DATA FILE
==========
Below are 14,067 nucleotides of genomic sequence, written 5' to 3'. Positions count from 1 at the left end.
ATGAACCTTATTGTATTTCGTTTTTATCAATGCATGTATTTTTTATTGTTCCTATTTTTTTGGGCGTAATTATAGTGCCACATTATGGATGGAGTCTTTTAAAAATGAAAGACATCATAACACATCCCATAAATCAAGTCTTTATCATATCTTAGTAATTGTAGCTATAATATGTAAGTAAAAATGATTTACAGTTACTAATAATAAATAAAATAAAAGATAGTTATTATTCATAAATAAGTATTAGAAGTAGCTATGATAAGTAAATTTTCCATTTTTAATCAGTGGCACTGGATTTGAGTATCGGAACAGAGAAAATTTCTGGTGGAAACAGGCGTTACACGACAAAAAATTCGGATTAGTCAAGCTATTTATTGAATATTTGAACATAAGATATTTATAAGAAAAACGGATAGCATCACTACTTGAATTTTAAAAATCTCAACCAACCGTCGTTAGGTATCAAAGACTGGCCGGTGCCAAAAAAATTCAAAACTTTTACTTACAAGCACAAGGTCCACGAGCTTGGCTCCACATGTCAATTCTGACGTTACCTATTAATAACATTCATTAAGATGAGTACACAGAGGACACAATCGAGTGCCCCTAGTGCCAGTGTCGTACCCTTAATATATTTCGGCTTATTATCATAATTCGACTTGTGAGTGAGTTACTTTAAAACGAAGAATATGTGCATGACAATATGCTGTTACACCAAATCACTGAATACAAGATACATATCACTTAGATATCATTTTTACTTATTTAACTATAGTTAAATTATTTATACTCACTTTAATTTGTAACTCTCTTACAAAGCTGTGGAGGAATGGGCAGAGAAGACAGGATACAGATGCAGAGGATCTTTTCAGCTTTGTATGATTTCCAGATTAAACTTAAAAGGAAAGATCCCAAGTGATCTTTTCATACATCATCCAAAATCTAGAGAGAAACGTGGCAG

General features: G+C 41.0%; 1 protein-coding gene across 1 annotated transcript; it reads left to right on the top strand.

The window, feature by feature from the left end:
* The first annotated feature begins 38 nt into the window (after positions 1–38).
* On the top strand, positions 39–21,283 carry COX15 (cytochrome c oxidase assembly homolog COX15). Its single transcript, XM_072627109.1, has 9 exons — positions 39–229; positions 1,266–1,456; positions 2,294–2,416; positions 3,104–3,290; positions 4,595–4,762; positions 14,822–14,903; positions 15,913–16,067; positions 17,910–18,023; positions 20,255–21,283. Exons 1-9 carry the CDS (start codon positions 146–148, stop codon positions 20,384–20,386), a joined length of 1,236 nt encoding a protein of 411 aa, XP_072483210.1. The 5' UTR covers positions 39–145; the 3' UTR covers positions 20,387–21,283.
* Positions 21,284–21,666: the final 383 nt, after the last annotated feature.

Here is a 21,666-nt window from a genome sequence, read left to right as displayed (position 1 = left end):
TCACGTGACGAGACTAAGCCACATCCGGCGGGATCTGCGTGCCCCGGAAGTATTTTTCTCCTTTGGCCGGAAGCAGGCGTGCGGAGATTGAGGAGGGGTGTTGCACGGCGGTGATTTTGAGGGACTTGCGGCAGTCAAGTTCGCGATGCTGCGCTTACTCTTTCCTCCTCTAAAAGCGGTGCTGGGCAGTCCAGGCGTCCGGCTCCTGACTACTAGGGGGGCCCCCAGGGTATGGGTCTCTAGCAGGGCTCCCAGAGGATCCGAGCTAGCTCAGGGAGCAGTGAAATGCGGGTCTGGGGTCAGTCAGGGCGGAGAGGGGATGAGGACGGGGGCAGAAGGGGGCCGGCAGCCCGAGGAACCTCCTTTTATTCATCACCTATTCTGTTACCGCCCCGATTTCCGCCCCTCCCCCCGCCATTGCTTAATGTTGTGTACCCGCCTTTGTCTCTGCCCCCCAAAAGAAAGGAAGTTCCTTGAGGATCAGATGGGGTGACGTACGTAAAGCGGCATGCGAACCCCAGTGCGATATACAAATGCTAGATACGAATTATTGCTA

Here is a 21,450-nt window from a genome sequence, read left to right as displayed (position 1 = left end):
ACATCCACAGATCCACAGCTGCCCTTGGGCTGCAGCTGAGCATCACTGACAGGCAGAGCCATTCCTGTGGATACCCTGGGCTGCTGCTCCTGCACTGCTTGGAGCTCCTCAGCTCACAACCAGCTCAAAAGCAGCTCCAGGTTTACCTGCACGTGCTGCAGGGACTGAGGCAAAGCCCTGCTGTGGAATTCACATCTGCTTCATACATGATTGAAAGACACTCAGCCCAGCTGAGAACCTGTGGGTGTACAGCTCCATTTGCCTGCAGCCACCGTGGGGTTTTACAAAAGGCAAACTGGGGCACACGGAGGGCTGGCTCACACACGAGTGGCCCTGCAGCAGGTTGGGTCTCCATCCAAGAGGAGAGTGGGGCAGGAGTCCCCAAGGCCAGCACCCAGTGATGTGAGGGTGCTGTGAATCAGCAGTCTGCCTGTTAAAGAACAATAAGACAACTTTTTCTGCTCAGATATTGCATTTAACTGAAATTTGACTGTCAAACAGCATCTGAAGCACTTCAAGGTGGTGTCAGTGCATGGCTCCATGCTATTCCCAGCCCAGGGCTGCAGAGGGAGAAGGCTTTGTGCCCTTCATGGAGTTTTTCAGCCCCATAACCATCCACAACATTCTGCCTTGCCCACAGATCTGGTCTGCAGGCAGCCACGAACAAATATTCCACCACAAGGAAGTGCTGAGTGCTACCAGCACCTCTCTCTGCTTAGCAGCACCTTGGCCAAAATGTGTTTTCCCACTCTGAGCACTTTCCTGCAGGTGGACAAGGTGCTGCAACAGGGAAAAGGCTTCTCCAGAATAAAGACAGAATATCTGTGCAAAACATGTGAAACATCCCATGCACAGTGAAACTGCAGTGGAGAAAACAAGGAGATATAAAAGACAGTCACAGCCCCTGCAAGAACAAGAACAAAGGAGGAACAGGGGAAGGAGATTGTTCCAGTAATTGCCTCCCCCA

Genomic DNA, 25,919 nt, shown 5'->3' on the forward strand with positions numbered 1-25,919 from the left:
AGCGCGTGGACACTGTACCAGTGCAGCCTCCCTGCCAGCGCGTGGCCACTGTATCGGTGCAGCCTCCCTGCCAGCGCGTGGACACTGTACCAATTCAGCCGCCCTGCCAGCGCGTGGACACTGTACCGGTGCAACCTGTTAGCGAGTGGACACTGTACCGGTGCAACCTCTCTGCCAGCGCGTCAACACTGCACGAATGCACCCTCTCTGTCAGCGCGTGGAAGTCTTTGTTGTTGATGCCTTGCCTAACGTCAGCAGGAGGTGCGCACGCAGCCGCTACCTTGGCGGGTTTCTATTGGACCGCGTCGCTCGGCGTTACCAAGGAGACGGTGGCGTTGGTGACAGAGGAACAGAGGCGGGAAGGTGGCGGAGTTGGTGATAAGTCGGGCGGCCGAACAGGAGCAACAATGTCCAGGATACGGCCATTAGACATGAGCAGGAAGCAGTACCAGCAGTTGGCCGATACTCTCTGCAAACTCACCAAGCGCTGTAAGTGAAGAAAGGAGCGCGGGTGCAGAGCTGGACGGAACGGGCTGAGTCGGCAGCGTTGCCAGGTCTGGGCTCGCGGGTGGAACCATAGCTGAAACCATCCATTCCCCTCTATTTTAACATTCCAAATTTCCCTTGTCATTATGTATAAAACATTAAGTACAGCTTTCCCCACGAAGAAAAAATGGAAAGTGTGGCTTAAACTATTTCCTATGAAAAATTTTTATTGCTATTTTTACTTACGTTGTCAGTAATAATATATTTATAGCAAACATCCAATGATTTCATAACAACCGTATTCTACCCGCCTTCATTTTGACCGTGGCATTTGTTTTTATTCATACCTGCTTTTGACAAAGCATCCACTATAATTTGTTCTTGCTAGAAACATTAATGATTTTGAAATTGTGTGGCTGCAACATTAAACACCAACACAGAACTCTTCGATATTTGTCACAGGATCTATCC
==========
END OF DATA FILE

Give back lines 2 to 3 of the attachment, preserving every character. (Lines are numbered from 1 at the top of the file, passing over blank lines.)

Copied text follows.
ATGAACCTTATTGTATTTCGTTTTTATCAATGCATGTATTTTTTATTGTTCCTATTTTTTTGGGCGTAATTATAGTGCCACATTATGGATGGAGTCTTTTAAAAATGAAAGACATCATAACACATCCCATAAATCAAGTCTTTATCATATCTTAGTAATTGTAGCTATAATATGTAAGTAAAAATGATTTACAGTTACTAATAATAAATAAAATAAAAGATAGTTATTATTCATAAATAAGTATTAGAAGTAGCTATGATAAGTAAATTTTCCATTTTTAATCAGTGGCACTGGATTTGAGTATCGGAACAGAGAAAATTTCTGGTGGAAACAGGCGTTACACGACAAAAAATTCGGATTAGTCAAGCTATTTATTGAATATTTGAACATAAGATATTTATAAGAAAAACGGATAGCATCACTACTTGAATTTTAAAAATCTCAACCAACCGTCGTTAGGTATCAAAGACTGGCCGGTGCCAAAAAAATTCAAAACTTTTACTTACAAGCACAAGGTCCACGAGCTTGGCTCCACATGTCAATTCTGACGTTACCTATTAATAACATTCATTAAGATGAGTACACAGAGGACACAATCGAGTGCCCCTAGTGCCAGTGTCGTACCCTTAATATATTTCGGCTTATTATCATAATTCGACTTGTGAGTGAGTTACTTTAAAACGAAGAATATGTGCATGACAATATGCTGTTACACCAAATCACTGAATACAAGATACATATCACTTAGATATCATTTTTACTTATTTAACTATAGTTAAATTATTTATACTCACTTTAATTTGTAACTCTCTTACAAAGCTGTGGAGGAATGGGCAGAGAAGACAGGATACAGATGCAGAGGATCTTTTCAGCTTTGTATGATTTCCAGATTAAACTTAAAAGGAAAGATCCCAAGTGATCTTTTCATACATCATCCAAAATCTAGAGAGAAACGTGGCAG

General features: G+C 41.0%; 1 protein-coding gene across 1 annotated transcript; it reads left to right on the top strand.